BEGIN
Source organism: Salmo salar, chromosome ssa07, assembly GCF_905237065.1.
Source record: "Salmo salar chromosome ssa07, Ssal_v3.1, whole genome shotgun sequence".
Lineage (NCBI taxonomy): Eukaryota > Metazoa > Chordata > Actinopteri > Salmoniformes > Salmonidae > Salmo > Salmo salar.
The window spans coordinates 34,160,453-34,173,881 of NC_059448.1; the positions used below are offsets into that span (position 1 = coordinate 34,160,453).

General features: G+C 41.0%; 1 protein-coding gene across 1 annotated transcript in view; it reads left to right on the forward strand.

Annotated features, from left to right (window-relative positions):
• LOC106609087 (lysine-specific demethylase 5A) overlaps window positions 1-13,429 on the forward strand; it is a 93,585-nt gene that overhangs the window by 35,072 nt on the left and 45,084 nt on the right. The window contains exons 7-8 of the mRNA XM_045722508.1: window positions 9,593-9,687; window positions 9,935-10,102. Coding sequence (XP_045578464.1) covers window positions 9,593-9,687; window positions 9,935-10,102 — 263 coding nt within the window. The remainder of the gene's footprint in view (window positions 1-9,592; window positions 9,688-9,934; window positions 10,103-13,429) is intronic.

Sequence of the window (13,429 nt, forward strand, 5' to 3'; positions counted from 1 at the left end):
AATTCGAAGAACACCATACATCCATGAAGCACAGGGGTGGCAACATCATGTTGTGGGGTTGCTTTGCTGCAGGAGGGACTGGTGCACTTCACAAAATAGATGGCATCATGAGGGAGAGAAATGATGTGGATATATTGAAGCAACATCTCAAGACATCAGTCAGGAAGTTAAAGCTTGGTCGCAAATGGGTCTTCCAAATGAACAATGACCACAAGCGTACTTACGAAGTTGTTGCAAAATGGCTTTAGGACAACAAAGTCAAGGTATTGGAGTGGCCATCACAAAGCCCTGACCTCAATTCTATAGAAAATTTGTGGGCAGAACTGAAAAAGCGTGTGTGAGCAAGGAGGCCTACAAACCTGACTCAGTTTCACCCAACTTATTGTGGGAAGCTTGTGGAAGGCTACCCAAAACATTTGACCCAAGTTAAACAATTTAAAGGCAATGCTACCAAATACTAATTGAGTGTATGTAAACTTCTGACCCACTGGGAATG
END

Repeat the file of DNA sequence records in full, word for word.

Source organism: Salmo salar, chromosome ssa07, assembly GCF_905237065.1.
Source record: "Salmo salar chromosome ssa07, Ssal_v3.1, whole genome shotgun sequence".
Lineage (NCBI taxonomy): Eukaryota > Metazoa > Chordata > Actinopteri > Salmoniformes > Salmonidae > Salmo > Salmo salar.
The window spans coordinates 34,160,453-34,173,881 of NC_059448.1; the positions used below are offsets into that span (position 1 = coordinate 34,160,453).

General features: G+C 41.0%; 1 protein-coding gene across 1 annotated transcript in view; it reads left to right on the forward strand.

Annotated features, from left to right (window-relative positions):
• LOC106609087 (lysine-specific demethylase 5A) overlaps window positions 1-13,429 on the forward strand; it is a 93,585-nt gene that overhangs the window by 35,072 nt on the left and 45,084 nt on the right. The window contains exons 7-8 of the mRNA XM_045722508.1: window positions 9,593-9,687; window positions 9,935-10,102. Coding sequence (XP_045578464.1) covers window positions 9,593-9,687; window positions 9,935-10,102 — 263 coding nt within the window. The remainder of the gene's footprint in view (window positions 1-9,592; window positions 9,688-9,934; window positions 10,103-13,429) is intronic.

Sequence of the window (13,429 nt, forward strand, 5' to 3'; positions counted from 1 at the left end):
AATTCGAAGAACACCATACATCCATGAAGCACAGGGGTGGCAACATCATGTTGTGGGGTTGCTTTGCTGCAGGAGGGACTGGTGCACTTCACAAAATAGATGGCATCATGAGGGAGAGAAATGATGTGGATATATTGAAGCAACATCTCAAGACATCAGTCAGGAAGTTAAAGCTTGGTCGCAAATGGGTCTTCCAAATGAACAATGACCACAAGCGTACTTACGAAGTTGTTGCAAAATGGCTTTAGGACAACAAAGTCAAGGTATTGGAGTGGCCATCACAAAGCCCTGACCTCAATTCTATAGAAAATTTGTGGGCAGAACTGAAAAAGCGTGTGTGAGCAAGGAGGCCTACAAACCTGACTCAGTTTCACCCAACTTATTGTGGGAAGCTTGTGGAAGGCTACCCAAAACATTTGACCCAAGTTAAACAATTTAAAGGCAATGCTACCAAATACTAATTGAGTGTATGTAAACTTCTGACCCACTGGGAATG